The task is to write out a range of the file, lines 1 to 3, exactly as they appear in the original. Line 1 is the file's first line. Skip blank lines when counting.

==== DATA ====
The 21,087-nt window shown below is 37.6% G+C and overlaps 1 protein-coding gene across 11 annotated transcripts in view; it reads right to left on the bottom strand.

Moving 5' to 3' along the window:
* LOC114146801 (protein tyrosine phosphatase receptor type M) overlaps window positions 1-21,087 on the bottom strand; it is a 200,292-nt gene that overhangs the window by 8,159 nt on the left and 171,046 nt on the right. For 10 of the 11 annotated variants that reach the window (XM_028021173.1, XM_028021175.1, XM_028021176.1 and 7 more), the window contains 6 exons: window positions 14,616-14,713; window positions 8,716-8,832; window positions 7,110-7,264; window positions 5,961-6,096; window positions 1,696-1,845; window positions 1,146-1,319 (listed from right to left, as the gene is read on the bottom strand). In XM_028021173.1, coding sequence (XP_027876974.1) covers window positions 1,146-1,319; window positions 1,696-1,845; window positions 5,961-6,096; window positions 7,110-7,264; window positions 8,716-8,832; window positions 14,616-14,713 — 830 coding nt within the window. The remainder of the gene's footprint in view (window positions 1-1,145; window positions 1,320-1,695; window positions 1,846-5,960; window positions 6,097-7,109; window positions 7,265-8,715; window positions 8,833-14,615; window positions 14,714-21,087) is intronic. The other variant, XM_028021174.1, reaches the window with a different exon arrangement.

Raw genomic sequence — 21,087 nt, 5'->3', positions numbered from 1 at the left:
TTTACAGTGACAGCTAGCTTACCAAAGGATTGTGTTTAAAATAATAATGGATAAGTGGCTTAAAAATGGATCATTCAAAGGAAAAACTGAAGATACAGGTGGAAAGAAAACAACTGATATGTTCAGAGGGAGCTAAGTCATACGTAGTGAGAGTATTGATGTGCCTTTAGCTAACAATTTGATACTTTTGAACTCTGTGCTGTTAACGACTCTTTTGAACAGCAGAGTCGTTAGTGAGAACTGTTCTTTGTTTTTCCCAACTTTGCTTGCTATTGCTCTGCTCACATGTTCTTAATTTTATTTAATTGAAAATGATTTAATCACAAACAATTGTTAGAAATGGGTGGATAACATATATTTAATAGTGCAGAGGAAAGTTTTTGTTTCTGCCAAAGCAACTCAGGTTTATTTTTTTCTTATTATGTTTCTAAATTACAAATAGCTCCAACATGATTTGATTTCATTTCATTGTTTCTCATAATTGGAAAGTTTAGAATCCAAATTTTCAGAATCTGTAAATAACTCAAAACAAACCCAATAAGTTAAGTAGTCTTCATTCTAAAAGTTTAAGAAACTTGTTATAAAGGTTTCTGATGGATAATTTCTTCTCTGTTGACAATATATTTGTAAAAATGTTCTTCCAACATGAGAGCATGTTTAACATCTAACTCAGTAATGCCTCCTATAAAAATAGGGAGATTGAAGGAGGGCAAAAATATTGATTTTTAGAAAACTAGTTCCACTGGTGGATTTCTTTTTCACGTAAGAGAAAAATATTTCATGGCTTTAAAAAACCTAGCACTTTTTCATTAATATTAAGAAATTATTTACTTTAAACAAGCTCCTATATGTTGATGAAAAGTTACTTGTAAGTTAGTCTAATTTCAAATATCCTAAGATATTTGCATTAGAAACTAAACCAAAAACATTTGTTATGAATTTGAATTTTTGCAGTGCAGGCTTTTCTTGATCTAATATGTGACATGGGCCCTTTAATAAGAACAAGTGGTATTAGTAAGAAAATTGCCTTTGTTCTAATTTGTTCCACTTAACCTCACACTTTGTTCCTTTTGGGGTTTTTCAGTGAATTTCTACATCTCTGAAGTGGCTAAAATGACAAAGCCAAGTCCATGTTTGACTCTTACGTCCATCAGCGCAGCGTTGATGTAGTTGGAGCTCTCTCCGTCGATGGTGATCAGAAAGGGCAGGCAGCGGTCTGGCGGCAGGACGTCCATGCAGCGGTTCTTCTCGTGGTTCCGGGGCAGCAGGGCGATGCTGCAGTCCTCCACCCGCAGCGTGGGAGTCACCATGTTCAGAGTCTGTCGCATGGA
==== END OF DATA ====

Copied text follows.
The 21,087-nt window shown below is 37.6% G+C and overlaps 1 protein-coding gene across 11 annotated transcripts in view; it reads right to left on the bottom strand.

Moving 5' to 3' along the window:
* LOC114146801 (protein tyrosine phosphatase receptor type M) overlaps window positions 1-21,087 on the bottom strand; it is a 200,292-nt gene that overhangs the window by 8,159 nt on the left and 171,046 nt on the right. For 10 of the 11 annotated variants that reach the window (XM_028021173.1, XM_028021175.1, XM_028021176.1 and 7 more), the window contains 6 exons: window positions 14,616-14,713; window positions 8,716-8,832; window positions 7,110-7,264; window positions 5,961-6,096; window positions 1,696-1,845; window positions 1,146-1,319 (listed from right to left, as the gene is read on the bottom strand). In XM_028021173.1, coding sequence (XP_027876974.1) covers window positions 1,146-1,319; window positions 1,696-1,845; window positions 5,961-6,096; window positions 7,110-7,264; window positions 8,716-8,832; window positions 14,616-14,713 — 830 coding nt within the window. The remainder of the gene's footprint in view (window positions 1-1,145; window positions 1,320-1,695; window positions 1,846-5,960; window positions 6,097-7,109; window positions 7,265-8,715; window positions 8,833-14,615; window positions 14,714-21,087) is intronic. The other variant, XM_028021174.1, reaches the window with a different exon arrangement.